Jeffrey Epstein’s salacious trial a go without ‘stolen’ documents


What promises to be a salacious trial involving convicted sex offender Jeffrey Epstein appeared to be spinning out of control Thursday as his attorneys fended off allegations that they were trying to use stolen documents to get their billionaire client off the hook.

Despite allegations of wrongdoing against one of Palm Beach County’s most prominent law firms and complex issues involving imprisoned Ponzi schemer Scott Rothstein, Palm Beach County Circuit Judge Donald Hafele refused Epstein’s request to delay the civil trial that is scheduled to start Tuesday.

“I’m not pleased by the events that have occurred here,” Hafele said at one point during the all-day hearing. Noting that he had already rescheduled the trial once late late year to allow Epstein’s new attorneys to get up to speed, Hafele described the request for yet another delay as unconscionable.

“This case has drawn a significant amount of public interest and has been pending for 3,013 days, as of today,” he said of the lawsuit Epstein originally filed against attorney Bradley Edwards in 2009 and has morphed into a malicious prosecution lawsuit pitting Edwards against Epstein.

Epstein’s attorneys Scott Link and Kara Rockenbach immediately appealed Hafele’s decision to the 4th District Court of Appeal.

In refusing to delay the trial that Epstein is not expected to attend, Hafele also rejected an effort by Epstein’s attorneys to show the jury what they described as newly-discovered evidence. They claimed confidential emails they uncovered proves that Epstein had good reason to sue Edwards over lawsuits Edwards filed against him on behalf of three young women who claimed Epstein paid them for sex when they were as young as 14.

Epstein ultimately dropped his lawsuit against Edwards, who responded by filing a malicious prosecution suit against the 64-year-old part-time Palm Beach resident who spends most of his time on a private island he owns in the U.S. Virgin Islands.

Attorney Jack Scarola, who represents Edwards, described the new evidence Link and Rockenbach discovered as “stolen.” He said the evidence — some 27,000 emails that are protected by attorney-client privilege — came from the law offices of Epstein’s former attorney Joseph Ackerman. A federal judge in 2010 ordered Ackerman’s firm, Fowler White Burnett, not to retain the records and threatened to sanction the lawyers if they did, Scarola said.

To allow Epstein to use the confidential memos Edwards wrote to clients, including the teens he represented, is unfathomable, Scarola argued.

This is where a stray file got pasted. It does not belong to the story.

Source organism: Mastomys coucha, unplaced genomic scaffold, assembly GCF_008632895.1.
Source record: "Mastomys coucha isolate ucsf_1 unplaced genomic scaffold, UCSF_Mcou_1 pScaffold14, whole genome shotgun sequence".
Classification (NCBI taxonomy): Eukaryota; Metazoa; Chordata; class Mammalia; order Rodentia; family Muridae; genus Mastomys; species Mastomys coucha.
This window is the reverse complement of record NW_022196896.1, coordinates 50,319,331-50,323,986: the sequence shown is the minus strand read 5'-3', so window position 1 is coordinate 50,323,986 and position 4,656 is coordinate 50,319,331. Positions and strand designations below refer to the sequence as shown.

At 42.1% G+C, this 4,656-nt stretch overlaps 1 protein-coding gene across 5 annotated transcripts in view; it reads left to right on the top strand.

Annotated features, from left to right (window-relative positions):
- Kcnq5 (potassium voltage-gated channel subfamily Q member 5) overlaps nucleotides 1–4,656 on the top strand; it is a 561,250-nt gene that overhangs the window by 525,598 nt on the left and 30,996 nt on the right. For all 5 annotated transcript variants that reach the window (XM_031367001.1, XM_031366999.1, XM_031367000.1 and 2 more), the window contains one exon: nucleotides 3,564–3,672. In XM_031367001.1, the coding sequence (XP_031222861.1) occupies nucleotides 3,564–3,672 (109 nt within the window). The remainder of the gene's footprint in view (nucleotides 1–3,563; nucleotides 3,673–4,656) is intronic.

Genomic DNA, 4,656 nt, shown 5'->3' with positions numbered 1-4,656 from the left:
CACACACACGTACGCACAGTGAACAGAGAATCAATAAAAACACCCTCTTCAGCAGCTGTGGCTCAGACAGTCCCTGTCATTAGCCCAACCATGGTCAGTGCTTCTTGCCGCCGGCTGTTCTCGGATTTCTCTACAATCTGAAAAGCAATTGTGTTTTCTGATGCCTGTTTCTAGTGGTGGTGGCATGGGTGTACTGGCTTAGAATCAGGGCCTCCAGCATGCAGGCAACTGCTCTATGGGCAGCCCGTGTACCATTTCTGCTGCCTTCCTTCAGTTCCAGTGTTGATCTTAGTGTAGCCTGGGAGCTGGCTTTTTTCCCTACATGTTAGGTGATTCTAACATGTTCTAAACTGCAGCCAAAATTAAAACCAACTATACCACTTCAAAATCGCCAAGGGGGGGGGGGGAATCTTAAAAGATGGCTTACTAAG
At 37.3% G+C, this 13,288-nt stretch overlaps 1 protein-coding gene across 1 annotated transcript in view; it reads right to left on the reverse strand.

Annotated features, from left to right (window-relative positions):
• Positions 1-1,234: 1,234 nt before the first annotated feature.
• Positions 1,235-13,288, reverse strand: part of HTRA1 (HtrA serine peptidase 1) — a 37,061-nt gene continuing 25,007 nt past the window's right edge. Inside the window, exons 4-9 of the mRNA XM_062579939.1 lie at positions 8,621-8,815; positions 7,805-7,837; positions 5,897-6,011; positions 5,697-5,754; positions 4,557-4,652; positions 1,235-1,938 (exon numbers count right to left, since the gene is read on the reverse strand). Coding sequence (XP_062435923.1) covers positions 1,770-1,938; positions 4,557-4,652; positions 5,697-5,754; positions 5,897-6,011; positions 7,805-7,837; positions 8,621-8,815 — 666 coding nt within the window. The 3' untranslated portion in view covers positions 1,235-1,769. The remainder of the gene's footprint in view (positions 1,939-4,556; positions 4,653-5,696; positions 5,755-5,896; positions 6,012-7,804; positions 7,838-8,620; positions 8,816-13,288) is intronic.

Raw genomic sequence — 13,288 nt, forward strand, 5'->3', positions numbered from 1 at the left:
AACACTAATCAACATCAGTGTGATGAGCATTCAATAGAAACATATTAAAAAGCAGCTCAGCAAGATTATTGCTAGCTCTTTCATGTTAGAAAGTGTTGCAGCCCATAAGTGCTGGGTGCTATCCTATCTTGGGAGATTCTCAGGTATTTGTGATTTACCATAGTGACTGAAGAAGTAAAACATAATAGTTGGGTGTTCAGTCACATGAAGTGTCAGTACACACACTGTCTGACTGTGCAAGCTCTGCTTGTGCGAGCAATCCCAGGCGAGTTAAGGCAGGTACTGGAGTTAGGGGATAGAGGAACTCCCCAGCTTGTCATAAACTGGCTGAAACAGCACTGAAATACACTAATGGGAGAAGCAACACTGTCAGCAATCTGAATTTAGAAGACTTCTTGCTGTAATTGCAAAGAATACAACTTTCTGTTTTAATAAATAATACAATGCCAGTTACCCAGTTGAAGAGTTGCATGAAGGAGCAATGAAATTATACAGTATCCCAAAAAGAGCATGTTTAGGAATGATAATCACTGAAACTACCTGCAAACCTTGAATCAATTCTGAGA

Link acknowledged that he discovered the emails on disks that were in boxes he retrieved from Fowler White while preparing for the upcoming trial. Ackerman, he said, didn’t know exactly where the disks came from. Link disputed Scarola’s characterization of the disks as “stolen.”

“How Fowler White got the disks is as clear as mud,” Link said. “It’s not as simple and clear as Mr. Scarola says.”

Ackerman did not respond to Palm Beach Post requests for comment Thursday.

Hafele said the propriety of Fowler White’s actions would be decided later. But, he said, after nine years of litigation, the evidence is hardly new.

“Mr. Ackerman had these documents since Day One,” Hafele said. “Epstein’s own lawyers have been sitting on them since Day One. … If no one got around to looking at Fowler White documents, it’s not my problem.”

Link unsuccessfully argued that the emails are key to Epstein’s defense. “They eviscerate Mr. Edwards’ case,” Rockenbach said.

Saying the discovery of the emails came too late and under too unusual of circumstances, Hafele barred Link and Rockenbach from using them.

The strange lawsuit grew from the ashes of the 2009 implosion of Rothstein’s once-powerful Fort Lauderdale law firm where Edwards worked. Rothstein, who was disbarred and is now serving a 50-year sentence, admitted he ran a $1.2 billion Ponzi scheme by convincing investors he had negotiated multi-million settlements in high-profile cases. The settlements didn’t exist.

The phony settlements included the three lawsuits Edwards filed against Epstein. In the lawsuit against Edwards that he later dropped, Epstein claimed Edwards conspired with Rothstein. Edwards subpoenaedEpstein’s high-profile friends, including now President Donald Trump and former president Bill Clinton, simply to convince investors that the eye-popping settlement amounts were legitimate, Epstein claimed in the lawsuit.

Scarola insists Epstein had no basis for his claims. Epstein paid Edwards three clients a total of $5.5 million to settle the lawsuits. Further, Epstein settled another roughly 30 lawsuits with other young women for undisclosed amounts.

Epstein was required to settle the lawsuits as part of a controversial non-prosecution agreement he inked with federal prosecutors in 2007. Prosecutors agreed to drop their investigation into allegations that Epstein paid minors for sex at his Palm Beach mansion. In exchange, Epstein agreed to plead guilty to state charges of soliciting minors for prostitution and solicitation of prostitution. He served 13 months of an 18-month jail sentence. He also agreed to settle the lawsuits and register as a sex offender for life.



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